The possible penalties for Driving Under Revocation increase once a person has already been designated a Habitual Traffic Offender. A first offense could see penalties up to 18 months in the county jail. If a person is found to be driving under the influence while on HTO status, the case may be charged as a Class Six Felony, and could result in a sentence to the Colorado Department of Corrections. The judge must also fine you between $1,000 and $100,000. The judge will consider the prior offenses that led to your being placed on HTO status, and this could lead to harsh penalties.

A five-year license revocation is an extraordinary penalty that is certain to cause harm to anyone’s livelihood. One of the critical ways a Denver DUI lawyer helps clients to avoid this hazardous outcome is to prevent clients from receiving the convictions that count as HTO strikes to begin with. Once a conviction for one of the offenses listed above is entered in court, there is no way to remove it. And likewise, there is no way to negotiate a different outcome with the DMV – the five-year penalty is set in stone. This is why it is critical to avoid convictions for serious driving offenses at all cost, and why you should never plead guilty without first obtaining experienced representation from an attorney that specializes in Colorado DUI defense cases.

If you have been charged with HTO, or are in danger of being designated HTO, please call our office for a free consultation regarding what can be done to protect your driving privileges. And again, never plead guilty to any serious traffic offense without obtaining advice from a qualified Colorado attorney that practices in this very specialized field. Having an experienced DUI defense attorney will help you to minimize the penalties that you face at sentencing. If you cannot avoid a conviction for an HTO offense, we will fight to keep you out of jail, and present your situation in the best possible light to the judge.

Legal Defenses to Being Labeled a Habitual Traffic Offender

1. Errors on your DMV driving record

If you and your lawyer can present evidence that there is a mistake on your driving record that would prevent you from being designated as a habitual traffic offender, this is a valid and effective legal defense to raise with the court.

2. You weren’t driving

This is a particularly effective defense for a DUI conviction that would prevent your being labeled a habitual traffic offender. If you are charged with a DUI but can show that you weren’t driving, this could prevent you from incurring this designation. This defense only works in some circumstances. For example, if the police pull you over and there’s no one else in the car with you and you’re arrested for a DUI, this defense isn’t one that is likely to succeed. However, if there is an accident and there are multiple people at the scene and there were multiple people in the car that you in, it might be difficult for the police to determine who was actually driving the car. Even if they assume it was you, you may be able to raise a valid defense that you weren’t the one driving and therefore shouldn’t be convicted of a DUI or labeled a habitual traffic offender.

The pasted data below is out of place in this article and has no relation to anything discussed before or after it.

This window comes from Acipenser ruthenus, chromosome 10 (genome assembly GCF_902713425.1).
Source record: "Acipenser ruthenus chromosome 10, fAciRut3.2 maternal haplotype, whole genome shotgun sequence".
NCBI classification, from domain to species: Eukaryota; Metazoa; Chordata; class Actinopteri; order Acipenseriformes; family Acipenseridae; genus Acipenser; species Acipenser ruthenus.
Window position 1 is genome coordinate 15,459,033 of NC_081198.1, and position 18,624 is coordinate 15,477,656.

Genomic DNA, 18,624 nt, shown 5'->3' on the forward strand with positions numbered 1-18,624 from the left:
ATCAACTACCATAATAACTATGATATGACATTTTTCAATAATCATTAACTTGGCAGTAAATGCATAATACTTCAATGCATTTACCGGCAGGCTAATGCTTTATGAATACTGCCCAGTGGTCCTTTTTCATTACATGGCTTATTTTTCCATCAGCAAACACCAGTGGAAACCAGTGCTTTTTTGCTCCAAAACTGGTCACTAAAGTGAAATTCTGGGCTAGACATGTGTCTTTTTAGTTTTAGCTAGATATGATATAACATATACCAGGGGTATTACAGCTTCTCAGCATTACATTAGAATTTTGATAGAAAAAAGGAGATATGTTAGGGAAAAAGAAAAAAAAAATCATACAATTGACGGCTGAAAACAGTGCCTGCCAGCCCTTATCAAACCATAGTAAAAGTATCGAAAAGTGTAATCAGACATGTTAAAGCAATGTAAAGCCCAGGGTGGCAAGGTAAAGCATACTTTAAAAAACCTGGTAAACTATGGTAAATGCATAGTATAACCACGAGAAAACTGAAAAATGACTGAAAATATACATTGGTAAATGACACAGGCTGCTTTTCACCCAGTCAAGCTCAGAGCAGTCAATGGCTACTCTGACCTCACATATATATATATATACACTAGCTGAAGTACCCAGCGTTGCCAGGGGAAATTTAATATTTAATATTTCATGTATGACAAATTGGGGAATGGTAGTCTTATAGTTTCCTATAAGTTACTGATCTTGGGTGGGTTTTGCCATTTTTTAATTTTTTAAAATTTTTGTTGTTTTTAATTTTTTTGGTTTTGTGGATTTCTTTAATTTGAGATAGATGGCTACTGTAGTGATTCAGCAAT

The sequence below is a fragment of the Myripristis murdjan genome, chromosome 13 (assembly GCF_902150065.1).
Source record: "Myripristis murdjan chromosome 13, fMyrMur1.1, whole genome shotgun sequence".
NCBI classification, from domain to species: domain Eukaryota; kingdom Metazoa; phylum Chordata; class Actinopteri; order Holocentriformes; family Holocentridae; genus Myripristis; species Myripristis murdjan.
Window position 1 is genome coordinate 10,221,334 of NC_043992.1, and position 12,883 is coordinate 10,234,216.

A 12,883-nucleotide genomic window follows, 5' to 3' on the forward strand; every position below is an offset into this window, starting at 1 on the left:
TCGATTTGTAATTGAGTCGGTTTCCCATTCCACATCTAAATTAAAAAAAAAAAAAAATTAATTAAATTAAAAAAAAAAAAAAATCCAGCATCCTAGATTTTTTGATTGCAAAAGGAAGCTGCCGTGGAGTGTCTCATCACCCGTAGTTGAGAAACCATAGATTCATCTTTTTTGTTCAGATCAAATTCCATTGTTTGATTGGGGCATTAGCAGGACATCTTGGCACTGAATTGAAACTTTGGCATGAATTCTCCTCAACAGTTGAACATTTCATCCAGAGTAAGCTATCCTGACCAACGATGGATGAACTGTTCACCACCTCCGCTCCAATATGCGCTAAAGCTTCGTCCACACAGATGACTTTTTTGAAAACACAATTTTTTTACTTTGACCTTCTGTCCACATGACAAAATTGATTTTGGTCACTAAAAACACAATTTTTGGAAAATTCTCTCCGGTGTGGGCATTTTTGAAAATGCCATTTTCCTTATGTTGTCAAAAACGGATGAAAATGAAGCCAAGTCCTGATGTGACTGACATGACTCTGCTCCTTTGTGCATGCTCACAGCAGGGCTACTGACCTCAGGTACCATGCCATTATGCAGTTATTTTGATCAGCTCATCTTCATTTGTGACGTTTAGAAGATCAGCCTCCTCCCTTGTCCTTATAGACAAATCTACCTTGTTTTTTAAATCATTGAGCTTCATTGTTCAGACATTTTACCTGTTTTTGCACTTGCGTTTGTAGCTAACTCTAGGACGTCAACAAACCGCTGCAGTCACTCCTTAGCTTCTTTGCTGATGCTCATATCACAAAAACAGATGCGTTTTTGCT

3. Challenging all traffic infractions

This is more of a preventative measure that many people don’t consider. If you’re pulled over for speeding or running a red light and you are facing points on your license, you might not think it’s that big of a deal. Rather than speaking with a lawyer or going to traffic court to try to fight the violation, you might find it easier to just pay the fine and take the points. This is not a good idea, though, because even the smallest infractions can add up and require you to be classified as a designated a habitual traffic offender. Anytime you’re given a ticket for a traffic violation, you should consider contacting an experienced attorney who can help defend you against the infraction.

You Must Be Found Guilty

It’s important to note that in order to be designated a habitual traffic offender, you must be found guilty of the crimes or traffic infractions. It’s not enough to simply be charged with multiple infractions within a seven-year period.

Denver lawyer Kevin Churchill handles all DUI related charges including habitual traffic offender violations. A habitual traffic offender designation carries a 5-year driver’s license revocation with no possibility of getting a probationary license. This can be devastating to individuals and families who are struggling to get back on their feet after a DUI arrest. A DUI lawyer can help you to avoid this consequence through effective defense representation. Contact us today at 303-832-9000 or use our easy online contact form to schedule a free consultation.